By Jakob Leschly
One of the things we need to remember about Buddhist art, and perhaps sacred art in general, is that it is not situated within a fragmented world view. The familiar split we in the modern world more or less consciously subscribe to, a three-way divorce between science, ethics, and art, does not generally apply to sacred art. Sacred art expresses undiluted reality, reality properly seen, and as such it represents knowledge and insight, which again has an immensely constructive role in providing vision and values – the key ingredients in a good life, as well as in the case of Buddhism, the foundation for enlightenment. While the poverty of a world that has separated beauty from truth and moral direction is increasingly palpable, one can still appreciate the brilliance of the cultures that have not fallen prey to such bad science.
The sacred as a realistic perspective on our experience is almost a contradiction in the modern world, where the sacred is often constructed as part of the great and soothing myths or narratives that are anything but realistic. But then again, the modern view of reality is quite different from most other cultures. The modern world’s view on reality is founded on an amputated science that excludes consciousness and spirit from observable matter, with real science exclusively operating with so-called objective knowledge – data and information exclusively established on the basis on what can be measured and empirically verified. Anything beyond that is problematic; anything that has to do with what we really live for is a grey zone. Go figure it out yourself – don’t come looking for wisdom in the hallowed halls of Stanford, Cambridge or Leiden!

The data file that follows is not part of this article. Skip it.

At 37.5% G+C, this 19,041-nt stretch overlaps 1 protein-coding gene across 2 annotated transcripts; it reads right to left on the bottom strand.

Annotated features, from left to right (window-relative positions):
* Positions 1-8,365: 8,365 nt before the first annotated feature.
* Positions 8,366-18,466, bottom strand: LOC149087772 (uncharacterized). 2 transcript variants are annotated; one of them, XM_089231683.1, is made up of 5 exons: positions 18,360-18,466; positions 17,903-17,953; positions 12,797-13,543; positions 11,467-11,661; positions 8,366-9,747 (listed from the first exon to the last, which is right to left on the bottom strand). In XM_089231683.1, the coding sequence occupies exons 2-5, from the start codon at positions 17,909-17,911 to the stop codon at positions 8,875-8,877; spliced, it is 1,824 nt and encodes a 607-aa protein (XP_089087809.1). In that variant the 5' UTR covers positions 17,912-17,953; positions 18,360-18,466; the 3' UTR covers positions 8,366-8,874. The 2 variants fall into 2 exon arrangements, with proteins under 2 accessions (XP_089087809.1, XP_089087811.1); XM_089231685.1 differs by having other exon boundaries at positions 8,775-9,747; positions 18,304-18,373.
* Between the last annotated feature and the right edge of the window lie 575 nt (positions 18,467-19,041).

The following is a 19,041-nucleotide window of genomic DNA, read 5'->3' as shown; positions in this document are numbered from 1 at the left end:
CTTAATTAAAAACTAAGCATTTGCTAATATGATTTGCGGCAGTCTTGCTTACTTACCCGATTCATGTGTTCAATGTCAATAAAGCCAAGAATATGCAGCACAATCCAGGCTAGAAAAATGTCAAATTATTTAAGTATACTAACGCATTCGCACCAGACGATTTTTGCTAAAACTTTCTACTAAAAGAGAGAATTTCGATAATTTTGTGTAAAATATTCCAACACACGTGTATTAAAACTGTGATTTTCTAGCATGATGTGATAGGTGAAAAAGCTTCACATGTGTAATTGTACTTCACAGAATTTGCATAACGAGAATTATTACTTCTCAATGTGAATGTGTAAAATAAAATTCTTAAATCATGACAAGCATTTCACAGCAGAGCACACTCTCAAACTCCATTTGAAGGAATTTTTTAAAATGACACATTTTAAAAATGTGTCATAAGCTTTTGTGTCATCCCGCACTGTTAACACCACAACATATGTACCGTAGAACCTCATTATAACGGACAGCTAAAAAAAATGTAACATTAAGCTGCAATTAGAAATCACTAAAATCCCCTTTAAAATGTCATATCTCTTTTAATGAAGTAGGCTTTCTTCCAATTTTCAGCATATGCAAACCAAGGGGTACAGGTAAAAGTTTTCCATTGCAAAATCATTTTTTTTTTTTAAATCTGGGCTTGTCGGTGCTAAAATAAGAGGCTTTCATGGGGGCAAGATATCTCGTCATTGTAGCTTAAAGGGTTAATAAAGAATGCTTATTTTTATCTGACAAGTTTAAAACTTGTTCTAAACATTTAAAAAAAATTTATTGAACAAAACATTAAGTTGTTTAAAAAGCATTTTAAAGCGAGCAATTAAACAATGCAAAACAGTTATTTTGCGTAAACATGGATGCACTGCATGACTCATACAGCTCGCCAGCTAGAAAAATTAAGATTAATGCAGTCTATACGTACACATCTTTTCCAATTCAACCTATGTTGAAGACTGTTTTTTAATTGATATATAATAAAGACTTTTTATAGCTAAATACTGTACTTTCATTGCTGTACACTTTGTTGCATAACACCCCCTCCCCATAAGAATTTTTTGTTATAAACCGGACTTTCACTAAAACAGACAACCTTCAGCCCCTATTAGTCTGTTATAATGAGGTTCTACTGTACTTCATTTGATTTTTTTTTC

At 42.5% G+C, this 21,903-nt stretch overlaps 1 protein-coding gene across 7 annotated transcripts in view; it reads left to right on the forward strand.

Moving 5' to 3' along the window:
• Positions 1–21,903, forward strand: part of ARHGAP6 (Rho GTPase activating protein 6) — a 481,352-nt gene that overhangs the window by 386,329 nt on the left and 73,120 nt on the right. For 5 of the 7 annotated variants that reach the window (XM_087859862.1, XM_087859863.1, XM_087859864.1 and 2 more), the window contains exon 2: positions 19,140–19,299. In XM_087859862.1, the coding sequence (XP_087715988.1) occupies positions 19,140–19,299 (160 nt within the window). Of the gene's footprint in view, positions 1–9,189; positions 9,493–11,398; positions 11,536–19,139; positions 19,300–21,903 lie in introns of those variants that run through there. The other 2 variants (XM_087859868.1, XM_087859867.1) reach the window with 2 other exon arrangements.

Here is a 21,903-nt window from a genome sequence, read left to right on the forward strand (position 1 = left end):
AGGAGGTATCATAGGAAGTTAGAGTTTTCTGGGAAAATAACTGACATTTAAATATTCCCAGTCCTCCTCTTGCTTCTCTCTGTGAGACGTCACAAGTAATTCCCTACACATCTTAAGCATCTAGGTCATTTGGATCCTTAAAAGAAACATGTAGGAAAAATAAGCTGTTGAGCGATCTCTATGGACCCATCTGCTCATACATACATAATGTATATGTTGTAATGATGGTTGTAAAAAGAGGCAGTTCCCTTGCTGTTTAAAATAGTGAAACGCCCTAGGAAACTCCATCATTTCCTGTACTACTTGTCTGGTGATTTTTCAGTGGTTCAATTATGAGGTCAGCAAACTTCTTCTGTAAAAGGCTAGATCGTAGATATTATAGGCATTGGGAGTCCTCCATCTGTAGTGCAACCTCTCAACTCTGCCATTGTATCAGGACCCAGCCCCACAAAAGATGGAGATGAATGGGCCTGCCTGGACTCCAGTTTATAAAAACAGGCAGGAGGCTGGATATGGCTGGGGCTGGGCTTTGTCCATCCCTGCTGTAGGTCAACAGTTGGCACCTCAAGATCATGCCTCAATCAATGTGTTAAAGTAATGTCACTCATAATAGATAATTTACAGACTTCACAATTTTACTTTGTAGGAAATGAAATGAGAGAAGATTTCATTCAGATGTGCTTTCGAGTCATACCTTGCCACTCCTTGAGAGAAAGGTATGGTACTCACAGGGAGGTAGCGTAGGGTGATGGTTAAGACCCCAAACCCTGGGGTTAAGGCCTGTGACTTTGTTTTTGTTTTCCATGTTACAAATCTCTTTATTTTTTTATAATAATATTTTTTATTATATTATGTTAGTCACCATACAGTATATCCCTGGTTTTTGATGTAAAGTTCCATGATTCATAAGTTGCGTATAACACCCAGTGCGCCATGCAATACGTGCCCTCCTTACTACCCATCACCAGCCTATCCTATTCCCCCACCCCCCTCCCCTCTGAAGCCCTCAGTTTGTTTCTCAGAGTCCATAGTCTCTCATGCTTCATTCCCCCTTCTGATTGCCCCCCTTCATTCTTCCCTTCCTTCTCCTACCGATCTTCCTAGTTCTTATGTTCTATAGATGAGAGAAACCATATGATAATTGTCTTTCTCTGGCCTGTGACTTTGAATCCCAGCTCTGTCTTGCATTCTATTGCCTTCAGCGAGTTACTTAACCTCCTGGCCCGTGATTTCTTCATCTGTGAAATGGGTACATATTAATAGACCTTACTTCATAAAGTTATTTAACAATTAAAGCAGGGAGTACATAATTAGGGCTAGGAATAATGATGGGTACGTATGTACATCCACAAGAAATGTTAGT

In our modern culture, the real issues of our existence – those of our heart and mind – are traditionally the domains of ethics and religion. Sadly, for the modern believer in science, ethics are generally regarded as something impossibly relative, and religion is seen as founded on impossible fairy tales. Ethics and religion appear to have little to do with reasoning. And far from both science and religion, art has retreated to a neighbourhood that celebrates human creativity without any particular allegiance to either of the former two. At times a guru, at times an entertainer, at times a rebel, art generally has no pretence of representing more than fragments of human reality. The source of its inspiration is indeed often beauty and love, but also just as often confusion and suffering.
The Context of Sacred Reality